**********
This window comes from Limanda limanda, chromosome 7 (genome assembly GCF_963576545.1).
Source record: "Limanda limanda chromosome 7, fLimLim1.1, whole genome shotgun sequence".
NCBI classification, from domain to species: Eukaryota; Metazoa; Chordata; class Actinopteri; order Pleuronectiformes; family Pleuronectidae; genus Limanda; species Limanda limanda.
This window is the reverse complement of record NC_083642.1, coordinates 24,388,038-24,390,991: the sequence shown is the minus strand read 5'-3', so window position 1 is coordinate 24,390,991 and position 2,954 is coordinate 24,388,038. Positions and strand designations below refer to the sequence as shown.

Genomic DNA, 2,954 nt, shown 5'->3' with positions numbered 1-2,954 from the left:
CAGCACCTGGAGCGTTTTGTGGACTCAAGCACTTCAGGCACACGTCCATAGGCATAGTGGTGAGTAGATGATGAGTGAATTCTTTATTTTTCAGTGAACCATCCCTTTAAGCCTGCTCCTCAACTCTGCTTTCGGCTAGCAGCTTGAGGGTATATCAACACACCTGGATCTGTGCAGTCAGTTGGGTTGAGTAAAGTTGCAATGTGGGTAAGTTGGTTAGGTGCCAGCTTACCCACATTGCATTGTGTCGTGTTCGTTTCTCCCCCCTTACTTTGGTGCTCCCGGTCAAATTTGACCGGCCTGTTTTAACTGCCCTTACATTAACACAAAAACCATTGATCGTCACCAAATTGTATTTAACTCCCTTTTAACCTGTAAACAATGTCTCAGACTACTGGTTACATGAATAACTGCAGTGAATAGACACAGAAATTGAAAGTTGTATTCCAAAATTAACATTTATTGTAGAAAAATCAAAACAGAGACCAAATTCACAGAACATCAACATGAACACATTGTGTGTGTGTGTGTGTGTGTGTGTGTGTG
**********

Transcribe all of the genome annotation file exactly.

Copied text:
This window comes from Limanda limanda, chromosome 7 (genome assembly GCF_963576545.1).
Source record: "Limanda limanda chromosome 7, fLimLim1.1, whole genome shotgun sequence".
NCBI classification, from domain to species: Eukaryota; Metazoa; Chordata; class Actinopteri; order Pleuronectiformes; family Pleuronectidae; genus Limanda; species Limanda limanda.
This window is the reverse complement of record NC_083642.1, coordinates 24,388,038-24,390,991: the sequence shown is the minus strand read 5'-3', so window position 1 is coordinate 24,390,991 and position 2,954 is coordinate 24,388,038. Positions and strand designations below refer to the sequence as shown.

Genomic DNA, 2,954 nt, shown 5'->3' with positions numbered 1-2,954 from the left:
CAGCACCTGGAGCGTTTTGTGGACTCAAGCACTTCAGGCACACGTCCATAGGCATAGTGGTGAGTAGATGATGAGTGAATTCTTTATTTTTCAGTGAACCATCCCTTTAAGCCTGCTCCTCAACTCTGCTTTCGGCTAGCAGCTTGAGGGTATATCAACACACCTGGATCTGTGCAGTCAGTTGGGTTGAGTAAAGTTGCAATGTGGGTAAGTTGGTTAGGTGCCAGCTTACCCACATTGCATTGTGTCGTGTTCGTTTCTCCCCCCTTACTTTGGTGCTCCCGGTCAAATTTGACCGGCCTGTTTTAACTGCCCTTACATTAACACAAAAACCATTGATCGTCACCAAATTGTATTTAACTCCCTTTTAACCTGTAAACAATGTCTCAGACTACTGGTTACATGAATAACTGCAGTGAATAGACACAGAAATTGAAAGTTGTATTCCAAAATTAACATTTATTGTAGAAAAATCAAAACAGAGACCAAATTCACAGAACATCAACATGAACACATTGTGTGTGTGTGTGTGTGTGTGTGTGTGTG